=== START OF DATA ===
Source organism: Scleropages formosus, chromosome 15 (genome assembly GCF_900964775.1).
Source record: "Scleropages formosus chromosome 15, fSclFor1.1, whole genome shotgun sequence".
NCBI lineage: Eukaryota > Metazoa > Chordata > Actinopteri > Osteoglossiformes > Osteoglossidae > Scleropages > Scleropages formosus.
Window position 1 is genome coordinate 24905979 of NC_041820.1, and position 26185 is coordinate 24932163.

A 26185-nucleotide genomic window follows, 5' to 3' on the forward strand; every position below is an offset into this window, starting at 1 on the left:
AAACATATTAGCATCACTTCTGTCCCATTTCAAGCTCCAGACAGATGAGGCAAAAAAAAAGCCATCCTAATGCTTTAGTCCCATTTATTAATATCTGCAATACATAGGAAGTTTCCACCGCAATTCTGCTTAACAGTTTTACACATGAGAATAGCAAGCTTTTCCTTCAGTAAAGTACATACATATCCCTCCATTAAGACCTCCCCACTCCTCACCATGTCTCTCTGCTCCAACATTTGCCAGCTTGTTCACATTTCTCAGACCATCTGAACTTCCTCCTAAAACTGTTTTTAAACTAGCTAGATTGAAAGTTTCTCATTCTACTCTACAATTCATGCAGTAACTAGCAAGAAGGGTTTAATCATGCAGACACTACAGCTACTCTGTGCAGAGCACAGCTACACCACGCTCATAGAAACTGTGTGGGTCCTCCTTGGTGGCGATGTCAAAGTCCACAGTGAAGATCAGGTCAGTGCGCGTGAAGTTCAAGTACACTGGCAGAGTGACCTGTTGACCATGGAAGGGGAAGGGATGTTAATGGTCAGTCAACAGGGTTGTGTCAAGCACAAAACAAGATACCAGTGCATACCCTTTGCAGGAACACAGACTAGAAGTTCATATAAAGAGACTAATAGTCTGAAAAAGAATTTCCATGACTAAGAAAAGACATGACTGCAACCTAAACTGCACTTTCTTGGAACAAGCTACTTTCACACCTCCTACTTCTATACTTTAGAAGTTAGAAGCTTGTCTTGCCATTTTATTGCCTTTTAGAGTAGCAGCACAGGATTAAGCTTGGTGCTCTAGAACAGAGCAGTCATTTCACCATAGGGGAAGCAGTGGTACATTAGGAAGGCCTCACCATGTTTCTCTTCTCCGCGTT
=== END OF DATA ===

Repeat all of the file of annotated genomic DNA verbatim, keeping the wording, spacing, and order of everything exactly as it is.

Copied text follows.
Source organism: Scleropages formosus, chromosome 15 (genome assembly GCF_900964775.1).
Source record: "Scleropages formosus chromosome 15, fSclFor1.1, whole genome shotgun sequence".
NCBI lineage: Eukaryota > Metazoa > Chordata > Actinopteri > Osteoglossiformes > Osteoglossidae > Scleropages > Scleropages formosus.
Window position 1 is genome coordinate 24905979 of NC_041820.1, and position 26185 is coordinate 24932163.

A 26185-nucleotide genomic window follows, 5' to 3' on the forward strand; every position below is an offset into this window, starting at 1 on the left:
AAACATATTAGCATCACTTCTGTCCCATTTCAAGCTCCAGACAGATGAGGCAAAAAAAAAGCCATCCTAATGCTTTAGTCCCATTTATTAATATCTGCAATACATAGGAAGTTTCCACCGCAATTCTGCTTAACAGTTTTACACATGAGAATAGCAAGCTTTTCCTTCAGTAAAGTACATACATATCCCTCCATTAAGACCTCCCCACTCCTCACCATGTCTCTCTGCTCCAACATTTGCCAGCTTGTTCACATTTCTCAGACCATCTGAACTTCCTCCTAAAACTGTTTTTAAACTAGCTAGATTGAAAGTTTCTCATTCTACTCTACAATTCATGCAGTAACTAGCAAGAAGGGTTTAATCATGCAGACACTACAGCTACTCTGTGCAGAGCACAGCTACACCACGCTCATAGAAACTGTGTGGGTCCTCCTTGGTGGCGATGTCAAAGTCCACAGTGAAGATCAGGTCAGTGCGCGTGAAGTTCAAGTACACTGGCAGAGTGACCTGTTGACCATGGAAGGGGAAGGGATGTTAATGGTCAGTCAACAGGGTTGTGTCAAGCACAAAACAAGATACCAGTGCATACCCTTTGCAGGAACACAGACTAGAAGTTCATATAAAGAGACTAATAGTCTGAAAAAGAATTTCCATGACTAAGAAAAGACATGACTGCAACCTAAACTGCACTTTCTTGGAACAAGCTACTTTCACACCTCCTACTTCTATACTTTAGAAGTTAGAAGCTTGTCTTGCCATTTTATTGCCTTTTAGAGTAGCAGCACAGGATTAAGCTTGGTGCTCTAGAACAGAGCAGTCATTTCACCATAGGGGAAGCAGTGGTACATTAGGAAGGCCTCACCATGTTTCTCTTCTCCGCGTT